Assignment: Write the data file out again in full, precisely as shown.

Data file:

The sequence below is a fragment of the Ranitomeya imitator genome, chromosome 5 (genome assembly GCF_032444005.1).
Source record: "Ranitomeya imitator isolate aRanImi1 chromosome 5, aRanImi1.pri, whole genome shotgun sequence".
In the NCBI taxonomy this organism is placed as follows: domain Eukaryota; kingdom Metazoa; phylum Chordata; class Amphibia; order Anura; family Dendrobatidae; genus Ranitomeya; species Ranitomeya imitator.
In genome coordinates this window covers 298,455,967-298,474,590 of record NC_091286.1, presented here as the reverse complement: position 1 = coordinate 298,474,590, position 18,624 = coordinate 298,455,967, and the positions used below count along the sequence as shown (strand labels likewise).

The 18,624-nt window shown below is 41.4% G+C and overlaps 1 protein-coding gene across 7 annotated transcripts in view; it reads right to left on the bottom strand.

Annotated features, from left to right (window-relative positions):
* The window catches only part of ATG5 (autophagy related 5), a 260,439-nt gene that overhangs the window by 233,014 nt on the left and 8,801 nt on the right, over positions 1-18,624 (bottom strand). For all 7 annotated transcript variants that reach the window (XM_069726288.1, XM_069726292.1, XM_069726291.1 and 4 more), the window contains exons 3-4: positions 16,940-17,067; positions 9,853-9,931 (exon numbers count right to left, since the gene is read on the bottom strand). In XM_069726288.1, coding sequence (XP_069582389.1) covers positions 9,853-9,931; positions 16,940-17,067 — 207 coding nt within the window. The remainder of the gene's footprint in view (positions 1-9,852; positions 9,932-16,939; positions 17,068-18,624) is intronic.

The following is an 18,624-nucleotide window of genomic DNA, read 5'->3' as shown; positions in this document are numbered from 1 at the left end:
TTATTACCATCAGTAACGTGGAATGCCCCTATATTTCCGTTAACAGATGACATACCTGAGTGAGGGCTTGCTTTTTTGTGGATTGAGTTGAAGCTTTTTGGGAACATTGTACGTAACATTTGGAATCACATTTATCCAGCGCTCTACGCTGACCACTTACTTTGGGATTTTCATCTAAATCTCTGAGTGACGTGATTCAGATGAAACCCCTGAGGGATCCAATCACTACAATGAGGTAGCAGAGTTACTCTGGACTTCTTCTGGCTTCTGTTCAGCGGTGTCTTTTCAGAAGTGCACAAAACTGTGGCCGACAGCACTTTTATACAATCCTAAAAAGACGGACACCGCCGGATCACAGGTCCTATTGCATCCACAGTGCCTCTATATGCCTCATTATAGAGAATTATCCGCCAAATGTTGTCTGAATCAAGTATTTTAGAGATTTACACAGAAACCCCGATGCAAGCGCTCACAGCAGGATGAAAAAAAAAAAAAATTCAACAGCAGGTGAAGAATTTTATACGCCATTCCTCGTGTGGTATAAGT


The sequence below is a fragment of the Ranitomeya imitator genome, chromosome 5 (genome assembly GCF_032444005.1).
Source record: "Ranitomeya imitator isolate aRanImi1 chromosome 5, aRanImi1.pri, whole genome shotgun sequence".
In the NCBI taxonomy this organism is placed as follows: domain Eukaryota; kingdom Metazoa; phylum Chordata; class Amphibia; order Anura; family Dendrobatidae; genus Ranitomeya; species Ranitomeya imitator.
In genome coordinates this window covers 298,455,967-298,474,590 of record NC_091286.1, presented here as the reverse complement: position 1 = coordinate 298,474,590, position 18,624 = coordinate 298,455,967, and the positions used below count along the sequence as shown (strand labels likewise).

The 18,624-nt window shown below is 41.4% G+C and overlaps 1 protein-coding gene across 7 annotated transcripts in view; it reads right to left on the bottom strand.

Annotated features, from left to right (window-relative positions):
* The window catches only part of ATG5 (autophagy related 5), a 260,439-nt gene that overhangs the window by 233,014 nt on the left and 8,801 nt on the right, over positions 1-18,624 (bottom strand). For all 7 annotated transcript variants that reach the window (XM_069726288.1, XM_069726292.1, XM_069726291.1 and 4 more), the window contains exons 3-4: positions 16,940-17,067; positions 9,853-9,931 (exon numbers count right to left, since the gene is read on the bottom strand). In XM_069726288.1, coding sequence (XP_069582389.1) covers positions 9,853-9,931; positions 16,940-17,067 — 207 coding nt within the window. The remainder of the gene's footprint in view (positions 1-9,852; positions 9,932-16,939; positions 17,068-18,624) is intronic.

The following is an 18,624-nucleotide window of genomic DNA, read 5'->3' as shown; positions in this document are numbered from 1 at the left end:
TTATTACCATCAGTAACGTGGAATGCCCCTATATTTCCGTTAACAGATGACATACCTGAGTGAGGGCTTGCTTTTTTGTGGATTGAGTTGAAGCTTTTTGGGAACATTGTACGTAACATTTGGAATCACATTTATCCAGCGCTCTACGCTGACCACTTACTTTGGGATTTTCATCTAAATCTCTGAGTGACGTGATTCAGATGAAACCCCTGAGGGATCCAATCACTACAATGAGGTAGCAGAGTTACTCTGGACTTCTTCTGGCTTCTGTTCAGCGGTGTCTTTTCAGAAGTGCACAAAACTGTGGCCGACAGCACTTTTATACAATCCTAAAAAGACGGACACCGCCGGATCACAGGTCCTATTGCATCCACAGTGCCTCTATATGCCTCATTATAGAGAATTATCCGCCAAATGTTGTCTGAATCAAGTATTTTAGAGATTTACACAGAAACCCCGATGCAAGCGCTCACAGCAGGATGAAAAAAAAAAAAAATTCAACAGCAGGTGAAGAATTTTATACGCCATTCCTCGTGTGGTATAAGT